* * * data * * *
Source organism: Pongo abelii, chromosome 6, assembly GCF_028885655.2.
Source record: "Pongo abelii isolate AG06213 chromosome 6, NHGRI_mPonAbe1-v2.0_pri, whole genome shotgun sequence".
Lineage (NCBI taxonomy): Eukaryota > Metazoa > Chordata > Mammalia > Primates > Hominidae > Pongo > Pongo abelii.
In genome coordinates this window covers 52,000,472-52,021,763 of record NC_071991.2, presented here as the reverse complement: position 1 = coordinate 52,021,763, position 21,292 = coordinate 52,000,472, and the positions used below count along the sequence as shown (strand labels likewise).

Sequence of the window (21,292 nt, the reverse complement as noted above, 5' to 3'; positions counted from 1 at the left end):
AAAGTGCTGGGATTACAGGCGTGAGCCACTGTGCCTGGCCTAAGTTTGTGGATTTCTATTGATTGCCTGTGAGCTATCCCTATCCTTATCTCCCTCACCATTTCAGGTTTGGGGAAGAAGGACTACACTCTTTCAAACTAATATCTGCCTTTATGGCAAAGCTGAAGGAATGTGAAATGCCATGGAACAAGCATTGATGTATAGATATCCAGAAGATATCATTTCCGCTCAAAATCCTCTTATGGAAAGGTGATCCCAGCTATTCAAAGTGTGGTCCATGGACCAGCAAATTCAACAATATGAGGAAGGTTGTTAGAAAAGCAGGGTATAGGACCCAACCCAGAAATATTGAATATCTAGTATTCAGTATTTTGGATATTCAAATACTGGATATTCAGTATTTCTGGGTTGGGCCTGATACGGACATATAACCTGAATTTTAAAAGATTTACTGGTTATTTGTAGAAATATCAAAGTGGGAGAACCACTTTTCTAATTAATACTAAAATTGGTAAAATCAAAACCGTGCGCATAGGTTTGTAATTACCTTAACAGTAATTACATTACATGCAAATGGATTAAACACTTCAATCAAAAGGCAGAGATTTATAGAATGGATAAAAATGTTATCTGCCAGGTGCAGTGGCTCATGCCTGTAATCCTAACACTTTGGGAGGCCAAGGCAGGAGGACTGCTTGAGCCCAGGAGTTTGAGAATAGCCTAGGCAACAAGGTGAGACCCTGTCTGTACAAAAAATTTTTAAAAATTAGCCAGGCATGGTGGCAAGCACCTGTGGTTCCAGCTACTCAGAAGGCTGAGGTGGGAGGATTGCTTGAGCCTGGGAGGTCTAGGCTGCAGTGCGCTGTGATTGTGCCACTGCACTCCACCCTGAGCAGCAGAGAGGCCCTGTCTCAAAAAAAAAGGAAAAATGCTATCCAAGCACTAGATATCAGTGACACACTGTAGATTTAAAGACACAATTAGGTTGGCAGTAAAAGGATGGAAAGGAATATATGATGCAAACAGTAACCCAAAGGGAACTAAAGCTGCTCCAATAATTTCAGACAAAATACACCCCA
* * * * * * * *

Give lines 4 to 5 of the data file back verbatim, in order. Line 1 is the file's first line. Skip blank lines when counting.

In genome coordinates this window covers 52,000,472-52,021,763 of record NC_071991.2, presented here as the reverse complement: position 1 = coordinate 52,021,763, position 21,292 = coordinate 52,000,472, and the positions used below count along the sequence as shown (strand labels likewise).

Sequence of the window (21,292 nt, the reverse complement as noted above, 5' to 3'; positions counted from 1 at the left end):